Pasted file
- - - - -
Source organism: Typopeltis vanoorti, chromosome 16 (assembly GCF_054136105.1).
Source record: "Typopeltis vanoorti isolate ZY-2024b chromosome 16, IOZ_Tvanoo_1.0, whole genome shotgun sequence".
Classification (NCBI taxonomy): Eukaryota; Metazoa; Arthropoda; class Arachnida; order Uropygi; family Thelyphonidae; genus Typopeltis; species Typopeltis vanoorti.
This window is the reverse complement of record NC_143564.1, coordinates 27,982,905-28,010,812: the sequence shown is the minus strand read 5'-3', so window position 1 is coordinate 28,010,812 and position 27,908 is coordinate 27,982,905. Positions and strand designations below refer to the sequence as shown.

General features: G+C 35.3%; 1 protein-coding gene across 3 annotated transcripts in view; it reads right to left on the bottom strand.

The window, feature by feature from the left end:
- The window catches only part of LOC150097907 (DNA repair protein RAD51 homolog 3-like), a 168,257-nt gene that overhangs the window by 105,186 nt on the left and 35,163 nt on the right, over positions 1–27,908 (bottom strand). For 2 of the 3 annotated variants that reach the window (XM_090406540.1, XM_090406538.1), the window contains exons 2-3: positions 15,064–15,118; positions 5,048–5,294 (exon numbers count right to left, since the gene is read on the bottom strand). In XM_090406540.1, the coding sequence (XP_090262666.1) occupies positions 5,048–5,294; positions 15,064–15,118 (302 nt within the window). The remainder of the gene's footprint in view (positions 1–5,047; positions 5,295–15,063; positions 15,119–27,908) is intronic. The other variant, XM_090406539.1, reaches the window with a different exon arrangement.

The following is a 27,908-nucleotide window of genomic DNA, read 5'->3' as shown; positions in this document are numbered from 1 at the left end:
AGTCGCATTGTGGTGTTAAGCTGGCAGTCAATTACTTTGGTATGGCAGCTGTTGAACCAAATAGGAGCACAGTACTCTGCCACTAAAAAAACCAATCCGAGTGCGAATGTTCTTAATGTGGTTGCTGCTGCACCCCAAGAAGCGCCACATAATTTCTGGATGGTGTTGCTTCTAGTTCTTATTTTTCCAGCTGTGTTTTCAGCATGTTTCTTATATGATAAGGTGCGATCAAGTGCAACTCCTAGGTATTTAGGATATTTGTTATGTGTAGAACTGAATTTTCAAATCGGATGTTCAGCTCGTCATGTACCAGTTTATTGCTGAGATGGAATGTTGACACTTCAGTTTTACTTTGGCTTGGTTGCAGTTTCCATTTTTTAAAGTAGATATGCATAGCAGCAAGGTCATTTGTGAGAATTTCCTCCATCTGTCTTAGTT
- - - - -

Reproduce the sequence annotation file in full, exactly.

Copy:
Source organism: Typopeltis vanoorti, chromosome 16 (assembly GCF_054136105.1).
Source record: "Typopeltis vanoorti isolate ZY-2024b chromosome 16, IOZ_Tvanoo_1.0, whole genome shotgun sequence".
Classification (NCBI taxonomy): Eukaryota; Metazoa; Arthropoda; class Arachnida; order Uropygi; family Thelyphonidae; genus Typopeltis; species Typopeltis vanoorti.
This window is the reverse complement of record NC_143564.1, coordinates 27,982,905-28,010,812: the sequence shown is the minus strand read 5'-3', so window position 1 is coordinate 28,010,812 and position 27,908 is coordinate 27,982,905. Positions and strand designations below refer to the sequence as shown.

General features: G+C 35.3%; 1 protein-coding gene across 3 annotated transcripts in view; it reads right to left on the bottom strand.

The window, feature by feature from the left end:
- The window catches only part of LOC150097907 (DNA repair protein RAD51 homolog 3-like), a 168,257-nt gene that overhangs the window by 105,186 nt on the left and 35,163 nt on the right, over positions 1–27,908 (bottom strand). For 2 of the 3 annotated variants that reach the window (XM_090406540.1, XM_090406538.1), the window contains exons 2-3: positions 15,064–15,118; positions 5,048–5,294 (exon numbers count right to left, since the gene is read on the bottom strand). In XM_090406540.1, the coding sequence (XP_090262666.1) occupies positions 5,048–5,294; positions 15,064–15,118 (302 nt within the window). The remainder of the gene's footprint in view (positions 1–5,047; positions 5,295–15,063; positions 15,119–27,908) is intronic. The other variant, XM_090406539.1, reaches the window with a different exon arrangement.

The following is a 27,908-nucleotide window of genomic DNA, read 5'->3' as shown; positions in this document are numbered from 1 at the left end:
AGTCGCATTGTGGTGTTAAGCTGGCAGTCAATTACTTTGGTATGGCAGCTGTTGAACCAAATAGGAGCACAGTACTCTGCCACTAAAAAAACCAATCCGAGTGCGAATGTTCTTAATGTGGTTGCTGCTGCACCCCAAGAAGCGCCACATAATTTCTGGATGGTGTTGCTTCTAGTTCTTATTTTTCCAGCTGTGTTTTCAGCATGTTTCTTATATGATAAGGTGCGATCAAGTGCAACTCCTAGGTATTTAGGATATTTGTTATGTGTAGAACTGAATTTTCAAATCGGATGTTCAGCTCGTCATGTACCAGTTTATTGCTGAGATGGAATGTTGACACTTCAGTTTTACTTTGGCTTGGTTGCAGTTTCCATTTTTTAAAGTAGATATGCATAGCAGCAAGGTCATTTGTGAGAATTTCCTCCATCTGTCTTAGTT